For a full treatment, A. E. Needham 1952. Other recommended reading: Weiss 1939, pp- 458-478; Barth 1940, Rose 1948); Avel 1940 (oligochaetes, not treated in the text); Spiegelman 1945.


PART TWO

THE FUNDAMENTAL MECHANISMS OF DEVELOPMENT

Ae IN the introductory chapter a list was given of the basic concepts which experimental embryology has developed—those of determination and differentiation, brought about by the mechanisms of ooplasmic segregation, evocation and field action. The accounts of the development of the various classes of animals given in Part One have exhibited the type of facts from which these concepts have been derived. The facts have, for the most part, been obtained by typically biological modes of experiment; for instance, by the transplantation from one place to another of whole cells, or even large masses of cells. The theories to which they have given rise have in consequence also been framed in terms of concepts which belong to the biological realm and cannot be immediately brought into line with the ideas of the more fully developed sciences of physics and chemistry. As Weiss (1947, 19506) in particular has emphasised, we cannot be permanently satisfied with this situation, but must attempt to push our analyses down towards the level at which we are discussing the interactions, combinations and synthetic activities of particular substances. In this connection he has coined the expressive phrase ‘molecular ecology’ and there is no doubt that a fully developed embryology ought to be able to expound the processes of development in terms of the changes in the populations of molecules making up the cells of the different tissues and should not have to rely on concepts such as evocation and competence, which are special to it alone.

The programme which Weiss proposes is, however, a very difficult one and we are still far from the goal which he envisages. Indeed, the distance is so great that there is probably some danger in attempting to cover it in a single step. There is an intermediate level, between that of the organisers, fields, etc. usually considered by embryologists and the ultimate molecular constituents of living matter, which requires to be thoroughly explored before we can feel the ground firm enough under out feet to have any confidence in attempting to frame theories in chemical or physical terms. This is the level which deals with the activities of the different categories of cell constituents. As we have pointed out, experimental embryology has already approached it in several different contexts; for instance, in relation to the cell granules of mosaic eggs (p. 101), the mitochondria of sea-urchins (p. 90) and the microsomes of Amphibia (p. 212). These are all constituents of the cell cytoplasm, not of the nucleus. The crucial role of inductive processes (both between tissues and within embryonic fields) demonstrates that the initial differentials which guide the development of various parts of the egg into different channels depend in many cases on substances which can pass from cell to cell and which must therefore be extra-nuclear. There is another method of approach which has penetrated very deeply into this field of the activities of cell parts, that is the science of genetics which has operated mainly by the study of heredity. The knowledge it has yielded has in the main concerned the effectiveness of the nucleus and the chromosomes, an aspect of cell behaviour about which the methods of experimental embryology have not told us very much. More recently, moreover, genetics has begun to produce most valuable information about cytoplasmic particles, which it knows under the name of ‘plasmagenes’.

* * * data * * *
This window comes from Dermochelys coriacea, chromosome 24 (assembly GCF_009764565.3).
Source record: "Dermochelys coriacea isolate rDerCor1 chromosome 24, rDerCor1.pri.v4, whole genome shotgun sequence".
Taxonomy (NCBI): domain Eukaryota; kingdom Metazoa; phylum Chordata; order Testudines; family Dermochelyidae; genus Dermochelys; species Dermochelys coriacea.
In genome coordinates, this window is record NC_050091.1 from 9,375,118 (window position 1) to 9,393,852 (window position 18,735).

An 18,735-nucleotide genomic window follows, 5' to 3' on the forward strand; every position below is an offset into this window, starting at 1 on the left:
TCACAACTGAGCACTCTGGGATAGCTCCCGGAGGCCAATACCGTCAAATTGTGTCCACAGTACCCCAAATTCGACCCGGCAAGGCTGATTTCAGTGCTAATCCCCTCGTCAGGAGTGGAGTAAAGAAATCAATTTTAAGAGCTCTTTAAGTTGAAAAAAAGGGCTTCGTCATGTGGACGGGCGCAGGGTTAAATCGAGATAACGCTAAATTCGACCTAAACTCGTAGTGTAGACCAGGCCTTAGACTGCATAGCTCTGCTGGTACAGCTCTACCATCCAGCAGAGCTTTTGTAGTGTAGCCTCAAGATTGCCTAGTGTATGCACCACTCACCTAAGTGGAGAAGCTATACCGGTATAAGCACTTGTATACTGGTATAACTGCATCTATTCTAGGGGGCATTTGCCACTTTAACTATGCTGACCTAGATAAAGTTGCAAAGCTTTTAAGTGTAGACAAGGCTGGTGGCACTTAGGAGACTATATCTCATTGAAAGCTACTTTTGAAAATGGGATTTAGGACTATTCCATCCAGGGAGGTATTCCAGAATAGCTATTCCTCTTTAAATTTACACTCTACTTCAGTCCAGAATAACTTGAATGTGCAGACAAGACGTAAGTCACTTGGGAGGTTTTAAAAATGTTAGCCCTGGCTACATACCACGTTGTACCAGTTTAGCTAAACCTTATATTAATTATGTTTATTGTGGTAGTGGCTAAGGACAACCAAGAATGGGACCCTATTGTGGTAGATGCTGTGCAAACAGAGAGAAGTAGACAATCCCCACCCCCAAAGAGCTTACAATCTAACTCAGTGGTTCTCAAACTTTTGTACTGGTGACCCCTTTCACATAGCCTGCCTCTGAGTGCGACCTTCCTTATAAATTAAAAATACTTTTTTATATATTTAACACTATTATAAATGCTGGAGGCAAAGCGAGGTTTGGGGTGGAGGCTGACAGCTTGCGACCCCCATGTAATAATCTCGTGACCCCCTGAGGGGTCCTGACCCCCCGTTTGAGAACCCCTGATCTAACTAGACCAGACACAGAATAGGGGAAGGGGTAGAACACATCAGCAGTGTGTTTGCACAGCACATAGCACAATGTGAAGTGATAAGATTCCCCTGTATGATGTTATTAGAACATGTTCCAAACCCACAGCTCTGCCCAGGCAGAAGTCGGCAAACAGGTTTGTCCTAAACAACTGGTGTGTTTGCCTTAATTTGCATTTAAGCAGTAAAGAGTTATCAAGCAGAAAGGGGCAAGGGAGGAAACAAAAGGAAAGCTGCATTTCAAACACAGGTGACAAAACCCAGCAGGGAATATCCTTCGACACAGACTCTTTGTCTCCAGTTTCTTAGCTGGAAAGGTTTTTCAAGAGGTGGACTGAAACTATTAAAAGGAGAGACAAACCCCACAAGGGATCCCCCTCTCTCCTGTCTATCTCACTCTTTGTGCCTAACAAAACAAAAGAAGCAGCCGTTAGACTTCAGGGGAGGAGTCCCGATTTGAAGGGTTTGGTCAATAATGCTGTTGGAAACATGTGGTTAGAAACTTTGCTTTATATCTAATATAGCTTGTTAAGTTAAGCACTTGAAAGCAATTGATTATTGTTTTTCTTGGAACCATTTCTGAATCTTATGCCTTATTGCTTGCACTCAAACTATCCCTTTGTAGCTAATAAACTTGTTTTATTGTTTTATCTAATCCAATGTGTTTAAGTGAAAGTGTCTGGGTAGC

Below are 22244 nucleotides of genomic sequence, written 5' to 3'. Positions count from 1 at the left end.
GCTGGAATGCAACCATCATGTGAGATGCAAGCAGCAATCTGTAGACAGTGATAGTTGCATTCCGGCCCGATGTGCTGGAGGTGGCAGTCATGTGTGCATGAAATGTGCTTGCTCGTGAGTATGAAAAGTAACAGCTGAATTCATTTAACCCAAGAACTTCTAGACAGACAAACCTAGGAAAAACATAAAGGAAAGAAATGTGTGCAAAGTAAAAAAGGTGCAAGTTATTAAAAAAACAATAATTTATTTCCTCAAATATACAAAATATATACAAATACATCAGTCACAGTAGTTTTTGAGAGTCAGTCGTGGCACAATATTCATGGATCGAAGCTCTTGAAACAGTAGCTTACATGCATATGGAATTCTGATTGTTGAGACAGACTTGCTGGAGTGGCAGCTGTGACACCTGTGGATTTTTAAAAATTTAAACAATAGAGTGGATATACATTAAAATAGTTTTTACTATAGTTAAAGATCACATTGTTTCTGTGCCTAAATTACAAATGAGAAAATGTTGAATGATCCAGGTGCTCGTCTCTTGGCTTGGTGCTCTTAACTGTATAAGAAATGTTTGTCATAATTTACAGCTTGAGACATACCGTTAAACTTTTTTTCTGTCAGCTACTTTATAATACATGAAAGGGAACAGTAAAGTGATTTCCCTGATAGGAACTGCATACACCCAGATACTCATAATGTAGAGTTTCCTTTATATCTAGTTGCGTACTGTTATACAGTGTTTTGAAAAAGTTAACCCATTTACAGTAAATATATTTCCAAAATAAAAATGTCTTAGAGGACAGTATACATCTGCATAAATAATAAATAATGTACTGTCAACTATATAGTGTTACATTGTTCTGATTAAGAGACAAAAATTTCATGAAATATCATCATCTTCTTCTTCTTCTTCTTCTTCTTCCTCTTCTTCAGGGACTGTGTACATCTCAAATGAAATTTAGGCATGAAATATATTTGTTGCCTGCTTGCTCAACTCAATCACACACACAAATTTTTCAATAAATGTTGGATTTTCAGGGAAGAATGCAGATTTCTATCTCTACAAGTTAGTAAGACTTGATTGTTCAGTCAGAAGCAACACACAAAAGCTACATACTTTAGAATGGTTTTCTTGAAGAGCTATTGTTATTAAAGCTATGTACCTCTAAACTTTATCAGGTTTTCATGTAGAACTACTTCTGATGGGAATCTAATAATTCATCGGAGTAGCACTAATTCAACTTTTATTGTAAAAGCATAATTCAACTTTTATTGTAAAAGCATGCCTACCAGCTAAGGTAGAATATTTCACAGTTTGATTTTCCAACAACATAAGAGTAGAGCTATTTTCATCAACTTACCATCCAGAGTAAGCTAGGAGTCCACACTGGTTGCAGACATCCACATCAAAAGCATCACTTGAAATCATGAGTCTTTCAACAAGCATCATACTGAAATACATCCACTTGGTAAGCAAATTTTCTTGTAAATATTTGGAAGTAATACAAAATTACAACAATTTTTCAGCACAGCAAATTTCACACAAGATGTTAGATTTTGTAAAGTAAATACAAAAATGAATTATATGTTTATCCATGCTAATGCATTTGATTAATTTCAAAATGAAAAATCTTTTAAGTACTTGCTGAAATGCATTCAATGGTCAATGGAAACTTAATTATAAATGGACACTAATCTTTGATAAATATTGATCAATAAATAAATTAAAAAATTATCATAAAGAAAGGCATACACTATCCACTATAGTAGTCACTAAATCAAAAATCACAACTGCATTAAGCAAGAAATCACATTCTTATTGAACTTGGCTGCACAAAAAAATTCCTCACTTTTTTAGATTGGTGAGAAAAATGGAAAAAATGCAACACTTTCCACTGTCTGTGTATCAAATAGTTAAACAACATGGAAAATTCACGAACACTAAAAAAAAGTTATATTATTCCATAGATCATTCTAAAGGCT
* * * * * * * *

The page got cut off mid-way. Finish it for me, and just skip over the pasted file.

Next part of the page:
It would, of course, be inappropriate to attempt to give even a sketch of all aspects of genetics in a book devoted to embryology, but there is great deal of genetical information which is not merely relevant but which is essential to our purpose. In fact, when we attempt to discuss the fundamental mechanisms of development we are in a region in which the distinction between the sciences of genetics and embryology breaks down. Genetics using its normal method of studying heredity has revealed the existence of genes which control to a large extent the character of the animal which will develop from the fertilised egg; the way in which the genes operate in doing this belongs by definition to embryology. The union of the two sciences could hardly be more intimate.

In the first chapter of this part we shall discuss in broad outline what genetics has revealed about the general nature of the epigenetic system and the way genes are involved in it. This supplements the experimental embryological material, to complete the picture of development at the biological level. We shall then pass on to consider the basic mechanisms of development in terms of the activities of cell constituents, using facts some of which are conventionally considered to belong to genetics, others to embryology. The greater part of this discussion will be concerned with the differentiation of substance which occurs during development; that is to say with the formation of new materials or new types of tissue. The last chapter deals with the other aspect of development, the moulding of tissues into organs of definite shape and form.


   Principles of Embryology (1956): Part 1 - 1 The Science of Embryology | 2 The Gametes | 3 Fertilisation | 4 Cleavage | 5 The Echinoderms | 6 Spirally Cleaving Eggs | 7 The Ascidians and Amphioxus | 8 The Insects | 9 The Vertebrates: The Amphibia and Birds | 10 The Epigenetics of the Embryonic Axis | 11 Embryo Formation in Other Groups of Vertebrates | 12 Organ Development in Vertebrates | 13 Growth | 14 Regeneration | 15 The Role of Genes in the Epigenetic System | 16 The Activation of Genes by the Cytoplasm | 17 The Synthesis of New Substances | 18 Plasmagenes | 19 The Differentiating System | 20 Individuation - The Formation of Pattern and Shape | References